A noisy group of colourful characters have taken up residence at the Tui Nature Reserve in the Marlborough Sounds, as its kakariki breeding programme starts to bring rewards for the environment.
Yellow crowned kakariki, an endangered native parakeet, arrived from Long Island last week for a new life in new aviaries built on the outer Pelorus Sound wildlife sanctuary.
They replace the reserve's captive population of red crowned kakariki, which successfully bred and were re-homed.
Reserve owners Brian and Ellen Plaisier say once the wild yellow kakariki breed they will be released into other wildlife sanctuaries at the top of the South Island, such as the Janszoon Project in Abel Tasman National Park.
Bringing the birds to the reserve involved a lot of people and effort, Brian Plaisier says.
"With the help of Peter Gaze, DOC and Tui Trust Board member Ralph Powlesland, the birds were transported by boats and cars to the outer Pelorus. Rosemary vander Lee, who is a kakariki advisor, came out for two days to guide the whole ordeal," he says.
The kakariki are not the only new creatures on the reserve, with the arrival of the first young giant weta a few months ago, which Brian Plaisier says will be released into the wild later this year.
The reserve also hosted members of the Tennyson Inlet community in January and last week two groups of students from Scots College in Wellington visited.
It's the second year the college has visited, Brian Plaisier says. Everyone travelled on the Pelorus Mail Boat with owner Jim Baillie, who Brian Plaisier says made the journey an "unforgettable experience".
"Many students had visited before and were keen to visit a second time.
"It was an inspiring week with an exchange of information and it was good to see the interest from so many young people in our environment," Brian Plaisier says.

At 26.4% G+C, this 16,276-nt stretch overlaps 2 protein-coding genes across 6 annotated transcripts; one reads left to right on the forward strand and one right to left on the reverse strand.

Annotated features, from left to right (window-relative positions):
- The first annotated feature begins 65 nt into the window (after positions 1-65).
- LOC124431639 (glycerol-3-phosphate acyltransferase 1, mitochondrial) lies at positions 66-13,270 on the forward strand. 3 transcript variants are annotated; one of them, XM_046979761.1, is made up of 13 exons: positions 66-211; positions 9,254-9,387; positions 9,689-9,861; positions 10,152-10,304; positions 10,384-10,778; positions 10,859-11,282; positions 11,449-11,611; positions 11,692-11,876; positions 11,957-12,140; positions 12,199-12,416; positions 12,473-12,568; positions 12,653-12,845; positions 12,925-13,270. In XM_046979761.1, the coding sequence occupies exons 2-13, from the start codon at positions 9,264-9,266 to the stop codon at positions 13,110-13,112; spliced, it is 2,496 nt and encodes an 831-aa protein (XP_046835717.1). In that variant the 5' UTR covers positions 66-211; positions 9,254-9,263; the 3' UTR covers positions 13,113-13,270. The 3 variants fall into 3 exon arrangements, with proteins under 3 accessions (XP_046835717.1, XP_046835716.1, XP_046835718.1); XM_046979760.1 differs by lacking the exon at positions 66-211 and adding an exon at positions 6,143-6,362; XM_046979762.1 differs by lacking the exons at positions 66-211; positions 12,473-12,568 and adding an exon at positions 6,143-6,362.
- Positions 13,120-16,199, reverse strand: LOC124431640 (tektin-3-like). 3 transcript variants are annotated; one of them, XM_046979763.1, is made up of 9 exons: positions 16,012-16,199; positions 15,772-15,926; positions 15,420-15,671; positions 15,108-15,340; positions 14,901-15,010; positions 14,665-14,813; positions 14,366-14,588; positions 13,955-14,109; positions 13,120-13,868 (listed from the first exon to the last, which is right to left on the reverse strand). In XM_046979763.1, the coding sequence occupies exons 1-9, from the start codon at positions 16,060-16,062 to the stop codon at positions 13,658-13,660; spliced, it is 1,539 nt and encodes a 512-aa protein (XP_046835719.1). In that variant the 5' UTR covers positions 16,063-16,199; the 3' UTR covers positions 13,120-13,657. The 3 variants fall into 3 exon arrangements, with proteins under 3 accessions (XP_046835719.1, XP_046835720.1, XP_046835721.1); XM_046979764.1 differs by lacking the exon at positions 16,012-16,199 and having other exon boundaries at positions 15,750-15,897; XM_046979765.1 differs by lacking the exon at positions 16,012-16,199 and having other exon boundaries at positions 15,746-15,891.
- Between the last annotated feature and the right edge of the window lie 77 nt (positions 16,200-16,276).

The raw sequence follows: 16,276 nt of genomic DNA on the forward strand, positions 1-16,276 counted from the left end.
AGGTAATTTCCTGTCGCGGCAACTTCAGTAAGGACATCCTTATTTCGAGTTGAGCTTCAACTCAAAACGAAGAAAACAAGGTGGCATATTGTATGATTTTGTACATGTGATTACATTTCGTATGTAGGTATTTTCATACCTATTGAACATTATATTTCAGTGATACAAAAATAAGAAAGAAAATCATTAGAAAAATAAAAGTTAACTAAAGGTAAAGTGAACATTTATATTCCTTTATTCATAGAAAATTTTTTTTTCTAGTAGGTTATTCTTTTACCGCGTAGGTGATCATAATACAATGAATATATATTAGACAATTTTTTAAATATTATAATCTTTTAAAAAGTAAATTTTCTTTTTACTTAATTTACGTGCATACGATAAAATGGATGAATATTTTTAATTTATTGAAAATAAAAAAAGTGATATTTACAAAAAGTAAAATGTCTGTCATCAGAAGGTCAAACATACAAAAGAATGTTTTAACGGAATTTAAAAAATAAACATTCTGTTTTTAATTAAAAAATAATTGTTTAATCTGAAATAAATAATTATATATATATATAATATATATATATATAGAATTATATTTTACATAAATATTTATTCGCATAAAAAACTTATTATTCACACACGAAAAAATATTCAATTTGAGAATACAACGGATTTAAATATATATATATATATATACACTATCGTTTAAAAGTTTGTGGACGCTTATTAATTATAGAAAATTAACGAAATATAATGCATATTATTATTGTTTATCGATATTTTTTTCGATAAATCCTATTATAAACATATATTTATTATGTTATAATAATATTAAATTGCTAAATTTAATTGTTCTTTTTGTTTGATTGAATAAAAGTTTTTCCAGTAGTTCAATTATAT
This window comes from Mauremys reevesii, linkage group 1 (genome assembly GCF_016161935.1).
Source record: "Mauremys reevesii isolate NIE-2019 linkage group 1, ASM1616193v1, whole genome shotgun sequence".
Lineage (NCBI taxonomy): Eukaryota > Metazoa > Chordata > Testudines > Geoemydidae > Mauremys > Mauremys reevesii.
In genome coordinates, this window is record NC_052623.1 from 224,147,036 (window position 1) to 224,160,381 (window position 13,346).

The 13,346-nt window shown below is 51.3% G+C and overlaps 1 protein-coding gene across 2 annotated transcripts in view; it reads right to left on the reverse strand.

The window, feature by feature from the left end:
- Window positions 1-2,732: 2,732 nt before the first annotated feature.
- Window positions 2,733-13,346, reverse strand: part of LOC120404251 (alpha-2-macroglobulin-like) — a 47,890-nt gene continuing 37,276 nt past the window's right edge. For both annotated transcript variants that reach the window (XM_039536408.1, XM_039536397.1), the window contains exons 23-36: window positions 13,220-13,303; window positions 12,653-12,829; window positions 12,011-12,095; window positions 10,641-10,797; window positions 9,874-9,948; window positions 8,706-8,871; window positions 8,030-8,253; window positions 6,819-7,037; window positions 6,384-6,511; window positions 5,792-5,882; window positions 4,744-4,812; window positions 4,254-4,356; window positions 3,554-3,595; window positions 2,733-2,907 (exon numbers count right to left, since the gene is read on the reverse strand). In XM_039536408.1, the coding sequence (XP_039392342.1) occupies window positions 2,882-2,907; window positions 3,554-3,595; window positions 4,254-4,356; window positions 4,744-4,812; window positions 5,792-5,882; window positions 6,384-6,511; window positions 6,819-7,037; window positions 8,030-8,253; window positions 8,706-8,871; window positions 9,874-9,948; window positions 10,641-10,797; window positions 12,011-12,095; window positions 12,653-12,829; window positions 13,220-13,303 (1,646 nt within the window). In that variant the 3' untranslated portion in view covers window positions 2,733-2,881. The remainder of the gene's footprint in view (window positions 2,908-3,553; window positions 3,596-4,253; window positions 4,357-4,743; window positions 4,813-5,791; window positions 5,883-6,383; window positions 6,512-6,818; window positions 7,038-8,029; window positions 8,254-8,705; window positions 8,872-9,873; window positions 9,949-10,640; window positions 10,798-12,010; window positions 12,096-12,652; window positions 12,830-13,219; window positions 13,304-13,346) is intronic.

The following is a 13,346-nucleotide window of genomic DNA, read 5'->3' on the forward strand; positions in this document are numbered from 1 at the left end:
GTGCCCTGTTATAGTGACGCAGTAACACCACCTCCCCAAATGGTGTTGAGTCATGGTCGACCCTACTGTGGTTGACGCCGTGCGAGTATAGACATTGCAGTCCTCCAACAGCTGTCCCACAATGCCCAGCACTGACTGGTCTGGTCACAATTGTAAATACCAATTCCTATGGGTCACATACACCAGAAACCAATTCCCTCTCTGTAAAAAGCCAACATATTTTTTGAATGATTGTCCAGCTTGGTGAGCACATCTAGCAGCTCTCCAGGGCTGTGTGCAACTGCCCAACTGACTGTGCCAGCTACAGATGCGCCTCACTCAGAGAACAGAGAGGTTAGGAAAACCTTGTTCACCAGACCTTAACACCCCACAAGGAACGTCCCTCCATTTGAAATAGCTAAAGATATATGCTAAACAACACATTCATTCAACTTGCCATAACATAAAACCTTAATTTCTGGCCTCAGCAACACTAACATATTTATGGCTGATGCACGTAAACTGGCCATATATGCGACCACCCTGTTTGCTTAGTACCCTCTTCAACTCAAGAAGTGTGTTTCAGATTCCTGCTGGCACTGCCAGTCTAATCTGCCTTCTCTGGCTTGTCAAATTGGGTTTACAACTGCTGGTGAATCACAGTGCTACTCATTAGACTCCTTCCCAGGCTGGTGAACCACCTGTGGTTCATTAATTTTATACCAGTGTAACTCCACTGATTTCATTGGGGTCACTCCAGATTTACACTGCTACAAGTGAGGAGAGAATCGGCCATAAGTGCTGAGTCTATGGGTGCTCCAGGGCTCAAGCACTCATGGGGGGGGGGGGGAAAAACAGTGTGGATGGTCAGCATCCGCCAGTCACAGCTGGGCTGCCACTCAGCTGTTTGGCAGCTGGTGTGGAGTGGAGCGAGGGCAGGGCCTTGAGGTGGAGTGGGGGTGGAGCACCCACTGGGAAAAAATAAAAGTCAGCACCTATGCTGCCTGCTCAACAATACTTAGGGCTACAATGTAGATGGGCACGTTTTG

Visitors were particularly interested in predator management on the reserve, and the second college group were even able to see the new kakariki.
"It was good to see the birds settling in without too much stress with all the attention," he says.
Students were also able to ask ornithologist Rob Schuckard about a nearby colony of rare king shags.
"Rob is a member of the Tui Wildlife Trust Board's advisory group and has studied this species for decades.
"He spoke about the concerns of a changing environment in the Pelorus and the need to manage this for the survival of the King Shag and other species," Brian Plaisier says.
The trust is continuing work behind the scenes to reverse the decline of wildlife and habitat and has made some major steps, as interest in the reserve continues to grow.
"The growing support and interest from many is very stimulating for the wildlife trust to continue their efforts to improve and preserve key areas for the next generations to come."
If you like to be a supporter of the Tui Nature Reserve and to follow the work of the trust visit tuinaturereserve.co.nz.